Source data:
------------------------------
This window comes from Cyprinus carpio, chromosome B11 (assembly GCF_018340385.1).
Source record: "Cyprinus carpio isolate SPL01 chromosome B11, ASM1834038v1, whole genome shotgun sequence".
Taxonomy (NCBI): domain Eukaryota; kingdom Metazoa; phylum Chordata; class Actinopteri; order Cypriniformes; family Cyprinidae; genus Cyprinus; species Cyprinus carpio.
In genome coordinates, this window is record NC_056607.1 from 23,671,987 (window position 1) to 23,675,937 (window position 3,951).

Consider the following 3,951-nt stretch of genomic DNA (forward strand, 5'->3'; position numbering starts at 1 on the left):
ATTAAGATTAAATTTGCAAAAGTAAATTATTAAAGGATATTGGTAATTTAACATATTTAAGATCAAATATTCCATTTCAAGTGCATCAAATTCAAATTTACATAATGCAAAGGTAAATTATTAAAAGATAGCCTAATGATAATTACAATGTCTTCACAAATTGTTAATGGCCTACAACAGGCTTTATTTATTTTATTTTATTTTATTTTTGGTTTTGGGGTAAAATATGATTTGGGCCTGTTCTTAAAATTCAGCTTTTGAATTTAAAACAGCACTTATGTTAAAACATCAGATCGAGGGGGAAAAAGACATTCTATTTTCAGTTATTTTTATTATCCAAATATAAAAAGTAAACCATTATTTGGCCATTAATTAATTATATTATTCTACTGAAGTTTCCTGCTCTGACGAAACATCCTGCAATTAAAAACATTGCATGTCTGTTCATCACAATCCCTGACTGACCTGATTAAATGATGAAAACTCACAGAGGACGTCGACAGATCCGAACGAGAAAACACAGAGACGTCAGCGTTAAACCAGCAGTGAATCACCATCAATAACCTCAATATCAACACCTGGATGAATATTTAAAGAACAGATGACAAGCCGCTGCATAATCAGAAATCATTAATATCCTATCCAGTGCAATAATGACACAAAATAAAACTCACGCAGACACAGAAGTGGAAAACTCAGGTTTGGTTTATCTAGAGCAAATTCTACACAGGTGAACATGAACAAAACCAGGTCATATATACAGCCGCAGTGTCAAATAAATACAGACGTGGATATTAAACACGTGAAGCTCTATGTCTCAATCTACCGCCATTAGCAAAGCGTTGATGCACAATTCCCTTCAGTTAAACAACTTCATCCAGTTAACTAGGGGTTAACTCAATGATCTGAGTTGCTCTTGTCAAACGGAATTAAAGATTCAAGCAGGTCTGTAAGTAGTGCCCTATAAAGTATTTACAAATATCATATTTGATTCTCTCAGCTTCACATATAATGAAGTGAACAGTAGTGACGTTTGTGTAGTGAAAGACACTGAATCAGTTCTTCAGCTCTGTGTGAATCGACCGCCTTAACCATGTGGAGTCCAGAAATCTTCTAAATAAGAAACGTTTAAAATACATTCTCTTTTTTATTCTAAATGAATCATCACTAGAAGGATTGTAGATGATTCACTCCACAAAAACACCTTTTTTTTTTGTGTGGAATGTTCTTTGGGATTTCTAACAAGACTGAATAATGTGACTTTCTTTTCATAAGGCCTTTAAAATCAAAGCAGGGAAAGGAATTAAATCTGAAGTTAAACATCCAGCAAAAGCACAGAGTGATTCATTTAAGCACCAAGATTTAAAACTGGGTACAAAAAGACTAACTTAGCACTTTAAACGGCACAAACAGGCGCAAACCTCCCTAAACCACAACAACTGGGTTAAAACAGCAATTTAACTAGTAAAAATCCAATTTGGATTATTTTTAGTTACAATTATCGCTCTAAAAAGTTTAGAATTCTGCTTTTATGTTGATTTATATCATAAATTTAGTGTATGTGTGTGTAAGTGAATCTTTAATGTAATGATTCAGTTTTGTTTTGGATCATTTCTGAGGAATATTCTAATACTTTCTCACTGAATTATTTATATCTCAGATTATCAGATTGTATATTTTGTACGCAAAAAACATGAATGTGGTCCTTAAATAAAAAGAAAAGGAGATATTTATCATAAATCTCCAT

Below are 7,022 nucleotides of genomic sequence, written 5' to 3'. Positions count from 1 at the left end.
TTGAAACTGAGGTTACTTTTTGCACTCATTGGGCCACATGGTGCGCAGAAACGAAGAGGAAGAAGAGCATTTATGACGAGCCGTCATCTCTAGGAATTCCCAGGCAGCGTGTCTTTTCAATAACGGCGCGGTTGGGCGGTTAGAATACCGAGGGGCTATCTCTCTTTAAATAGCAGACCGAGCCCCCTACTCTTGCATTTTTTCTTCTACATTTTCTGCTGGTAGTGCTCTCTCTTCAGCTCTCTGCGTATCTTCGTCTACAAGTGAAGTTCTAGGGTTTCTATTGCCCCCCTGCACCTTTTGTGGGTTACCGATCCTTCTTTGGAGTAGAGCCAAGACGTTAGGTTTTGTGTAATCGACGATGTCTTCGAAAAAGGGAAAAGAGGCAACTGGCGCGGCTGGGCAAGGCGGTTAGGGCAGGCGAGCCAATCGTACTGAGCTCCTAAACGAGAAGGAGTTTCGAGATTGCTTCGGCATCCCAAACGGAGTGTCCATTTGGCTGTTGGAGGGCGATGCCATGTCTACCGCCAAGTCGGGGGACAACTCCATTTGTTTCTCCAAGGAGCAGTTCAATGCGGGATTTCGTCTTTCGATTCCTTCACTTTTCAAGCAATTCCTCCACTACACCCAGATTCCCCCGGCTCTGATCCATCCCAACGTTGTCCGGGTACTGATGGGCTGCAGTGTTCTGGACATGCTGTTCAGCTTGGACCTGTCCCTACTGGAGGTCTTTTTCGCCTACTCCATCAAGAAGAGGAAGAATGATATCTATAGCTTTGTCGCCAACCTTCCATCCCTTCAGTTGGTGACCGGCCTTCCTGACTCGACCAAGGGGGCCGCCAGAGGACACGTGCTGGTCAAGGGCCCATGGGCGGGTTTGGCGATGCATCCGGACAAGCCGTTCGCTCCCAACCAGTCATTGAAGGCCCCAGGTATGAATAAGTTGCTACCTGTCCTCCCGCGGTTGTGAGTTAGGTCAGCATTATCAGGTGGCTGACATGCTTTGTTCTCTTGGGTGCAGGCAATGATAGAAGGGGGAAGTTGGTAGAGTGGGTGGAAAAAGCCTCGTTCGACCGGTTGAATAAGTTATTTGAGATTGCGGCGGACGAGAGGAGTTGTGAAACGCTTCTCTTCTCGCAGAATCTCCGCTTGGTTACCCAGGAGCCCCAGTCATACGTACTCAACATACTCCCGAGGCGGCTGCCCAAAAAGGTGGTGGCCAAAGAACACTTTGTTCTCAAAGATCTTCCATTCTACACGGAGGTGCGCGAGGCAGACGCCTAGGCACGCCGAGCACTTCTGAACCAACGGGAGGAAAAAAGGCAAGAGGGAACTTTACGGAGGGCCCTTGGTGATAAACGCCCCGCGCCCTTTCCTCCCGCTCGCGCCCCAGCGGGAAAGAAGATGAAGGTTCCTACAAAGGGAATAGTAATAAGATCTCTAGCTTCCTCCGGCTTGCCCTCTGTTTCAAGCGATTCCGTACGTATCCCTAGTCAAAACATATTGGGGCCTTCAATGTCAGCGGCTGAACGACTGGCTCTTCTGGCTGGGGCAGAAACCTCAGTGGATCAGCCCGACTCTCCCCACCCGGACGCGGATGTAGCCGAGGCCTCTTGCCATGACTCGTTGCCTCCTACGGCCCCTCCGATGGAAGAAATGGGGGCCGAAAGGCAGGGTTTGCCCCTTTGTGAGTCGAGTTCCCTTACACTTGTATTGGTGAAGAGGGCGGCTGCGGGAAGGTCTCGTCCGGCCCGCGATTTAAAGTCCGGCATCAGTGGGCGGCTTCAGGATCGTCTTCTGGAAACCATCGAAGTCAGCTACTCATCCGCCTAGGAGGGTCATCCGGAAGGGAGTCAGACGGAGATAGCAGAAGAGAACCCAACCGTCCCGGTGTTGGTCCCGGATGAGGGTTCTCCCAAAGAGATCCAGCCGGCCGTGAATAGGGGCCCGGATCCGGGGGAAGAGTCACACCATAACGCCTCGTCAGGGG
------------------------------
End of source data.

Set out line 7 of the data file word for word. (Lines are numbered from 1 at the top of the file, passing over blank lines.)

Below are 7,022 nucleotides of genomic sequence, written 5' to 3'. Positions count from 1 at the left end.